Category Archives: Extended Post

A Clockwork Orange

This 1971, Stanley Kubrick film is easily one of the STRANGEST movies I have ever seen. This movie was adapted from Anthony Burgess’ A Clockwork Orange, published in 1962. This movie gets special recognition from Hankering for History because it was released into theaters on this day, December 19th, in 1971. A Clockwork Orange was also a cinematic innovator of its time. It achieved the first of many accomplishments. The film… Read More »

Universal Declaration of Human Rights

The Universal Declaration of Human Rights is unique–in my opinion–for two reasons: 1) The Guinness Book of World Records regards the Universal Declaration of Human Rights as the “document most translated.” 2) This may be one of the few times when nations from all over the world voted and agreed on one particular subject. With the ending of World War II, there was a worldwide outcry to prevent further crimes against humanity.… Read More »

Assassination Attempt on President Harry Truman

On November 1, 1950, an assassination attempt against President Harry S. Truman occurred. Two Puerto Rican pro-independence activists, Oscar Collazo and Griselio Torresola, stormed the Blair House, where President Truman was napping, and exchanged gunfire with police and Secret Service agents. The attempt on the life of President Truman was foiled, but not without the loss of White House Policeman Leslie W. Coffelt. Coffelt was the first person to have interaction with the… Read More »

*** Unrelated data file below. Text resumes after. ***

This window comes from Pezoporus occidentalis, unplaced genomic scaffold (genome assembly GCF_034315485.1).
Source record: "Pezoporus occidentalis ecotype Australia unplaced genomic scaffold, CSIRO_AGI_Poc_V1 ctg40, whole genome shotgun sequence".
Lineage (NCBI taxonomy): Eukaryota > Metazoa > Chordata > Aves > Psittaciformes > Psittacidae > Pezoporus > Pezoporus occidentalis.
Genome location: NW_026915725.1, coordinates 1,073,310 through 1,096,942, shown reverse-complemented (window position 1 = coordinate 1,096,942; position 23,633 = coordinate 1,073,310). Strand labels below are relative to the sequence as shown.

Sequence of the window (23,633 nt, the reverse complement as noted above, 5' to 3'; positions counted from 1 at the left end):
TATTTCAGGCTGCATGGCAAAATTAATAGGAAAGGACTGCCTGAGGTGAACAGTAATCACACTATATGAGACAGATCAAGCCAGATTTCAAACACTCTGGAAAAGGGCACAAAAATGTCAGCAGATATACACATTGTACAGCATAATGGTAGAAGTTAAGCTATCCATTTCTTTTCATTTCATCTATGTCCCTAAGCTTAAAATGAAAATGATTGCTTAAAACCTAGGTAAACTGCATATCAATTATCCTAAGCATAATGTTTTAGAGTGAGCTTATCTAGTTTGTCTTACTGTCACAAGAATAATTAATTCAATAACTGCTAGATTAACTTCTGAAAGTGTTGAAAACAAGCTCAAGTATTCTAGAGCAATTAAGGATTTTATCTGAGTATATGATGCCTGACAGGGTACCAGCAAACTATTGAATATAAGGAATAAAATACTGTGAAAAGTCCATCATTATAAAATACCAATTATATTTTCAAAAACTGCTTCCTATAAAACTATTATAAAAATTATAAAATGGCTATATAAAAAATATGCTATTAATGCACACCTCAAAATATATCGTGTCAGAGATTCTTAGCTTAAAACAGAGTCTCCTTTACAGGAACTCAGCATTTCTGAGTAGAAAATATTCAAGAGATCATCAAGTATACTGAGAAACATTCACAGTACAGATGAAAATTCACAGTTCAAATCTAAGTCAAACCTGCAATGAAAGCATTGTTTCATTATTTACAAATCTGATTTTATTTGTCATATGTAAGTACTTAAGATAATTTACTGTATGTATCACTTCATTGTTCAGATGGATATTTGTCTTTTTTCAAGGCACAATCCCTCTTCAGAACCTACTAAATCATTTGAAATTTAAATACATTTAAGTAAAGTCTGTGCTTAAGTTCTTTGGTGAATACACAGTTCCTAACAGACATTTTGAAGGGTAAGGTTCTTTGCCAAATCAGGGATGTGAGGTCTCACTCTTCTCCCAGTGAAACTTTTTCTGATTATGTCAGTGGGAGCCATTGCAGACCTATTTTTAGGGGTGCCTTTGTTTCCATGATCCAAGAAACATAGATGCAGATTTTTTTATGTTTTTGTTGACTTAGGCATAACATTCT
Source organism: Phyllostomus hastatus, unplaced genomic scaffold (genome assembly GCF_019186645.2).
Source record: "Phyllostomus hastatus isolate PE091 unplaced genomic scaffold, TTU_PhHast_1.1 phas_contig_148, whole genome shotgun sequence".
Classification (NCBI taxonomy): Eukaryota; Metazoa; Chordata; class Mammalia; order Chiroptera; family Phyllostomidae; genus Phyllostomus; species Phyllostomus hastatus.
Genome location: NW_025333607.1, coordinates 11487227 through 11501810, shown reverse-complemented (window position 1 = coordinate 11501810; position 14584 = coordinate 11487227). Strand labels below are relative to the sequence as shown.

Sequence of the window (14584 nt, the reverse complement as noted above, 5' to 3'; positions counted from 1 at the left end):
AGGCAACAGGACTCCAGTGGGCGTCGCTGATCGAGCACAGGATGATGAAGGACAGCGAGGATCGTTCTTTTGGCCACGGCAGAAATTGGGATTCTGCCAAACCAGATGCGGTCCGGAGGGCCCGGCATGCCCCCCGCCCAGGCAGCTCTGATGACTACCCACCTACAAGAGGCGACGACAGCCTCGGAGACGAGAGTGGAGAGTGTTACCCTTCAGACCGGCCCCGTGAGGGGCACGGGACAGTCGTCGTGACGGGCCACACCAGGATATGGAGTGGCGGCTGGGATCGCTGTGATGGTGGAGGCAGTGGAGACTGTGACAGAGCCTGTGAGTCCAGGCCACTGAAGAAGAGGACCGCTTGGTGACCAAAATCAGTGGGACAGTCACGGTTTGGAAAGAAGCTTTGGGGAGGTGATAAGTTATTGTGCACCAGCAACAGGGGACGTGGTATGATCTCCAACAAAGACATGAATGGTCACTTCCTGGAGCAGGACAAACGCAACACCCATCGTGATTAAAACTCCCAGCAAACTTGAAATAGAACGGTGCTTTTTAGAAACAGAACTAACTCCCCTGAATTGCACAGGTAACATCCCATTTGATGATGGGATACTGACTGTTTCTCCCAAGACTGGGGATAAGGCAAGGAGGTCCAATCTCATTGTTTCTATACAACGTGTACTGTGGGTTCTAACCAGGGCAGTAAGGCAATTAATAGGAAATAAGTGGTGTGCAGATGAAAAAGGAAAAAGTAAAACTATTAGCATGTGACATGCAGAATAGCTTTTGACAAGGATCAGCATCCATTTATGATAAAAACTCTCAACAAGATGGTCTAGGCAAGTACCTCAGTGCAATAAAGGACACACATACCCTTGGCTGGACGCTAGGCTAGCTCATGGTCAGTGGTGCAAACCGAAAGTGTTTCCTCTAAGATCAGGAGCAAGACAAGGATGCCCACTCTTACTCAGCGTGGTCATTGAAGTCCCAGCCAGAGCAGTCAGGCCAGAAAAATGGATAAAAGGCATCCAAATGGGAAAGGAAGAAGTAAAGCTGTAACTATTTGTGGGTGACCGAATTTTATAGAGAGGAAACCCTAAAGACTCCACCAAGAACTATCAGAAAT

The Johnny Bright Incident

On this day (October 20), 1951, the Johnny Bright Incident occurred. If you aren’t  familiar with this event, it was deemed as a racially motivated attack that took place during a collegiate football game. Johnny Bright, being both black and a talented athlete, pissed off most opponents, especially the players and coaches at Oklahoma A&M. Bright, a remarkable competitor who represented Drake University, was so talented that in the previous year (his junior year), he… Read More »

Goodness, Gracious, Great Balls of Fire!

One of the founding fathers of Rock ‘n’ Roll, Jerry Lee Lewis, put out his #1 hit, “Great Balls of Fire,” on this day (Oct 8th), in 1957. This pianist, with god-like talent, recorded “Great Balls of Fire” at Rock ‘n’ Roll headquarters, Sun Studio, in Memphis, Tennessee. Sun Studio recorded some of, if not, the greatest talent of this generation. Along with great single hits, like the aforementioned, Lewis is famous for… Read More »

America’s First Set of Laws

On this day (Oct 4), in 1636, the Plymouth Colony, founded in 1620 by Pilgrims, established its first written set of laws. These laws were published as the 1636 Book of Laws, which were later called The General Fundamentals of New Plimouth. Now don’t presume that the Pilgrims were just running around, all willy-nilly. The General Court of Plymouth Colony, which has records (that we have found) going back to 1623, was not only… Read More »